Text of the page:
Where plaintiffs alleged that “church entities were negligent regarding the sexual abuse of minors” by a clergyman, and the allegations included claims of fraudulent concealment through an investigation that was actually a “whitewash,” dismissal based on the statute of limitations was reversed. Further, dismissal of plaintiffs’ claim for negligent infliction of emotional distress based on the entities disclosing plaintiffs’ names to the media was also reversed, as the Court concluded that defendants did have a duty to plaintiffs and the act of releasing plaintiffs’ names was sufficiently outrageous to sustain the tort claim.
In Doe v. Woodland Presbyterian, No. W2021-00353-COA-R3-CV, 2022 WL 1837455 (Tenn. Ct. App. June 3, 2022), the three plaintiffs were former members or attendees of Woodland Presbyterian Church, and all three alleged that former paster Stanford had sexually assaulted them in the 1990s when they were minors. Plaintiffs filed this suit in May 2020 against Stanford and several church entities, asserting claims for negligence and negligent infliction of emotional distress. (The claims against Stanford were not at issue on appeal). Plaintiffs asserted, among other things, that church leaders knew Stanford was having young boys spend the night at his home, that defendants “failed to have policies in place that would prevent Pastor Stanford from being alone with minors on church-owned property,” and that defendants failed to have proper policies and training. Further, plaintiffs alleged that when the current pastor was contacted about the abuse allegations in June 2019, he stated that he believed the allegations because he had heard similar stories, and that the situation had been “fully investigated.” Plaintiffs asserted that they later learned that this alleged investigation was a ”whitewash” and attempt to cover up the abuse.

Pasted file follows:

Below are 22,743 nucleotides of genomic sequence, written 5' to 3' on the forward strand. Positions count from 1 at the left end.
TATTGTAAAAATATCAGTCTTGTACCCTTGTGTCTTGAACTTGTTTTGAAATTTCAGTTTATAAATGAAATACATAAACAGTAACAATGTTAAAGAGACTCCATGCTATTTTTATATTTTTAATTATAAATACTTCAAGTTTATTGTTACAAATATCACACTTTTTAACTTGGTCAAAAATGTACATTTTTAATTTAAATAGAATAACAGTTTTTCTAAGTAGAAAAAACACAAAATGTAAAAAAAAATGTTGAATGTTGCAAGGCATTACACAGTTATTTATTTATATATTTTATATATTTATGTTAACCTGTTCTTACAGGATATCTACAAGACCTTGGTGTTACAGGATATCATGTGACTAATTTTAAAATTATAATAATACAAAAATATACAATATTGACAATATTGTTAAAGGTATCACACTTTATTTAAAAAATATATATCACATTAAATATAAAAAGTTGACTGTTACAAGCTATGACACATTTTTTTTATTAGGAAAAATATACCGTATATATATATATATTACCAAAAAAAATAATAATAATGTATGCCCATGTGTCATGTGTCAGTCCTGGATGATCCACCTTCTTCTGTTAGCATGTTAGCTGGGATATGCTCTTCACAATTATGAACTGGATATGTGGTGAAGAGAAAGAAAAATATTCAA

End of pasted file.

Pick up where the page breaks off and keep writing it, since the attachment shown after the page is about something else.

Defendants filed motions to dismiss, which the trial court granted, finding that the claims were barred by the statute of limitations. The trial court noted that plaintiffs were minors when the abuse occurred, and that they “would have had at least a year from the time that they turned 18 to…pursue their claims,” but that such time period had long since passed. The trial court ruled that because plaintiffs knew what happened when they were minors, reported it then, and “knew what investigation was or was not done then,” the statute of limitations began to run when they turned 18. In addition, as to two defendants, the trial court found that it lacked personal jurisdiction over them. On appeal, the ruling regarding personal jurisdiction was affirmed, but dismissal based on the statute of limitations was reversed.
The Court of Appeals addressed three issues in its opinion. First, it considered the dismissal based on a lack of personal jurisdiction over Presbyterian Church (U.S.A.) and Evangelical Presbyterian Church. Both of these defendants were corporate entities at the top of the church’s hierarchical structure. Neither were incorporated nor had their principal place of business in Tennessee, and both argued that “Plaintiffs failed to point to any specific actions they undertook in the state of Tennessee to make them subject to personal jurisdiction here.” Looking to Tennessee law, the Court noted that “[a] parent corporation’s general involvement with the subsidiary corporation’s performance, finance and budget decisions, and general policies and procedures does not provide a basis for attributing one corporation’s contacts with the forum to the other for the purposes of personal jurisdiction.” (internal citation).